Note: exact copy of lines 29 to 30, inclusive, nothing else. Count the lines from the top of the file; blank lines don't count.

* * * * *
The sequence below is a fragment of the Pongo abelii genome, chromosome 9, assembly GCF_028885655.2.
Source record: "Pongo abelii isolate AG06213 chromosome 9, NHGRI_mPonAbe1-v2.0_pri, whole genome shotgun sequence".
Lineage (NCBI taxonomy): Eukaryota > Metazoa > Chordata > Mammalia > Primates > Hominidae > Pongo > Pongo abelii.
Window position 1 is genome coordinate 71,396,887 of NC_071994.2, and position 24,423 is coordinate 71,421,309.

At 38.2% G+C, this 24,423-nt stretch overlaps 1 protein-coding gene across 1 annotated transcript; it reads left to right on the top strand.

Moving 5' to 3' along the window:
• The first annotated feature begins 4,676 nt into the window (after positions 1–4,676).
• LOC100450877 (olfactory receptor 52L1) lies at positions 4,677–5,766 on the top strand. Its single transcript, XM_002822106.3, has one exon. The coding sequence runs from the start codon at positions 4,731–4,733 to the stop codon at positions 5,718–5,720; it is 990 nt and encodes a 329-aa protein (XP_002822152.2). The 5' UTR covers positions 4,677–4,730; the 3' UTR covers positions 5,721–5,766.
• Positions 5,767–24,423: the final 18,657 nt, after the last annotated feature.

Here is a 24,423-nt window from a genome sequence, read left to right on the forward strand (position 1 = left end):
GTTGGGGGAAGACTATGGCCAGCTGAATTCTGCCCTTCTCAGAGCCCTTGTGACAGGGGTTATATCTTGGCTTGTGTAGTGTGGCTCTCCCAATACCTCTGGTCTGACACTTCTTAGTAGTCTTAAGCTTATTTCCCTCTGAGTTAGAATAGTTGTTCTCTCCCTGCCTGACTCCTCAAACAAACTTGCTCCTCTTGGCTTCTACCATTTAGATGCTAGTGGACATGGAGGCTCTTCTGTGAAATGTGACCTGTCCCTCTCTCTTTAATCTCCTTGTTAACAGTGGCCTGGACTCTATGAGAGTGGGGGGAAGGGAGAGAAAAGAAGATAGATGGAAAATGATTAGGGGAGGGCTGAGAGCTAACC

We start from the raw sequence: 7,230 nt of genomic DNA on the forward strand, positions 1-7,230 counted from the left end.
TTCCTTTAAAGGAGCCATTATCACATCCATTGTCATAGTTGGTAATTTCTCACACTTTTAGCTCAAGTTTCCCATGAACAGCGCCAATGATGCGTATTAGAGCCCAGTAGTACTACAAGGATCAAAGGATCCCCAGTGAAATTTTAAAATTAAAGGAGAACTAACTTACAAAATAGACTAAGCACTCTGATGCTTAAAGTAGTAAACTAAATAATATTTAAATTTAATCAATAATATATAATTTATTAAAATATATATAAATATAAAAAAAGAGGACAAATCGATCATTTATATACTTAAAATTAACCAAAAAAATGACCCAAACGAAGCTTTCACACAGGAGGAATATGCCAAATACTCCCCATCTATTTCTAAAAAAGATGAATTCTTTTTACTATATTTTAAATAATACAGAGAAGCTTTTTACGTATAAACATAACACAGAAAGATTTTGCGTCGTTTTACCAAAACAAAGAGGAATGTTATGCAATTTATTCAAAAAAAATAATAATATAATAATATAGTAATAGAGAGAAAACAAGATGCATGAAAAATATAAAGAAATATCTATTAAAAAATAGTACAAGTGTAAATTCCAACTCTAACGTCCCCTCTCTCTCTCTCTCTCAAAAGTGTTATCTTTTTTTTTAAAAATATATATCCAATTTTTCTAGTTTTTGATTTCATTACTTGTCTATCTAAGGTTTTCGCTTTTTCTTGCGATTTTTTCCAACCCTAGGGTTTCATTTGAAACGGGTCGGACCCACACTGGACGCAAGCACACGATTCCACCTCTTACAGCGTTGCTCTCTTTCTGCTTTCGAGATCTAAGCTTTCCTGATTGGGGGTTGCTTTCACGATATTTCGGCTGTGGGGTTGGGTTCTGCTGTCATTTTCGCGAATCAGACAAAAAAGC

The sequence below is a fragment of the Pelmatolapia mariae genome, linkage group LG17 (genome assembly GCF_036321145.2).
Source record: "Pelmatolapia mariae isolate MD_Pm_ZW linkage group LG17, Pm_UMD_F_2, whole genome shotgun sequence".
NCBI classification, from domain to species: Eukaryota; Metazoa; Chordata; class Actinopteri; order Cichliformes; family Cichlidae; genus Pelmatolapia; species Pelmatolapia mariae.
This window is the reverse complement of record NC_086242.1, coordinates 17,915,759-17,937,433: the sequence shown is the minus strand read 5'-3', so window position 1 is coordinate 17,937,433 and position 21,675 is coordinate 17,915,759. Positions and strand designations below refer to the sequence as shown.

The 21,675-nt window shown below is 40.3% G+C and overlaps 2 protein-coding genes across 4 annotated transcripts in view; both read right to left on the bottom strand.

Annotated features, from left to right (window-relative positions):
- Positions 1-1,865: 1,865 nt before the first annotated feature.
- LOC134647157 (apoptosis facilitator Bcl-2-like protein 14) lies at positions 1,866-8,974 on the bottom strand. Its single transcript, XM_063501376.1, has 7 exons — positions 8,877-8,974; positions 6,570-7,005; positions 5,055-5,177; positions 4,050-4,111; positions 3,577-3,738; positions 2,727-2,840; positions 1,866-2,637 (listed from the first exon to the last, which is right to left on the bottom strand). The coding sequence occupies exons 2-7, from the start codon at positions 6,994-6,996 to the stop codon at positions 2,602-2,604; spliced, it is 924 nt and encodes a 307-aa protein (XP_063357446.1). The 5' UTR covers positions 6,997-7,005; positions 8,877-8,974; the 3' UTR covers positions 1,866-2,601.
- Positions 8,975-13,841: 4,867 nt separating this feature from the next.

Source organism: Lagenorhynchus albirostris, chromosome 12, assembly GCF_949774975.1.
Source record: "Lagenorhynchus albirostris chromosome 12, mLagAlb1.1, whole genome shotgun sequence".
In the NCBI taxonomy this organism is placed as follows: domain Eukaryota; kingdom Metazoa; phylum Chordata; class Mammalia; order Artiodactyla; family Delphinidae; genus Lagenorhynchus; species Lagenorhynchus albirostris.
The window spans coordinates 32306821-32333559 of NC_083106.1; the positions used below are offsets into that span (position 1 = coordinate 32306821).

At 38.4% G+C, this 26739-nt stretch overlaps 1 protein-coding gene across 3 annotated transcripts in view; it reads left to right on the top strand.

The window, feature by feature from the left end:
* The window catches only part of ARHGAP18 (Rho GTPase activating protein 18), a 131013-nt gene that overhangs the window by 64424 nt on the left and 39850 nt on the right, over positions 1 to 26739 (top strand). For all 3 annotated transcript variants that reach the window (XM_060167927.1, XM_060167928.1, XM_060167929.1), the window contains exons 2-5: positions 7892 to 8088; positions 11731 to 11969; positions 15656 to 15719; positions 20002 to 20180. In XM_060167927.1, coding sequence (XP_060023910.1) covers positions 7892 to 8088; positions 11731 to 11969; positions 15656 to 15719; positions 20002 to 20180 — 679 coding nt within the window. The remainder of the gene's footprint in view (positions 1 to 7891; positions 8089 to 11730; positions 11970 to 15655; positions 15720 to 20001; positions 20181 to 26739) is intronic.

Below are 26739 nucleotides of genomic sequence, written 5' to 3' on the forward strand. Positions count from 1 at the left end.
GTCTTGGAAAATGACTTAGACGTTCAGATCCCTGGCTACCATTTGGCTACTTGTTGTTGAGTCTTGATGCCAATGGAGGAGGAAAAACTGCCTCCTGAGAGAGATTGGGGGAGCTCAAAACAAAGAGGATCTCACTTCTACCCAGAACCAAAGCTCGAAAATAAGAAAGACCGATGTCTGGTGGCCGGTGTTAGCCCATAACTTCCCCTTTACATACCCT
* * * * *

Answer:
* The window catches only part of ARHGAP18 (Rho GTPase activating protein 18), a 131013-nt gene that overhangs the window by 64424 nt on the left and 39850 nt on the right, over positions 1 to 26739 (top strand). For all 3 annotated transcript variants that reach the window (XM_060167927.1, XM_060167928.1, XM_060167929.1), the window contains exons 2-5: positions 7892 to 8088; positions 11731 to 11969; positions 15656 to 15719; positions 20002 to 20180. In XM_060167927.1, coding sequence (XP_060023910.1) covers positions 7892 to 8088; positions 11731 to 11969; positions 15656 to 15719; positions 20002 to 20180 — 679 coding nt within the window. The remainder of the gene's footprint in view (positions 1 to 7891; positions 8089 to 11730; positions 11970 to 15655; positions 15720 to 20001; positions 20181 to 26739) is intronic.

Below are 26739 nucleotides of genomic sequence, written 5' to 3' on the forward strand. Positions count from 1 at the left end.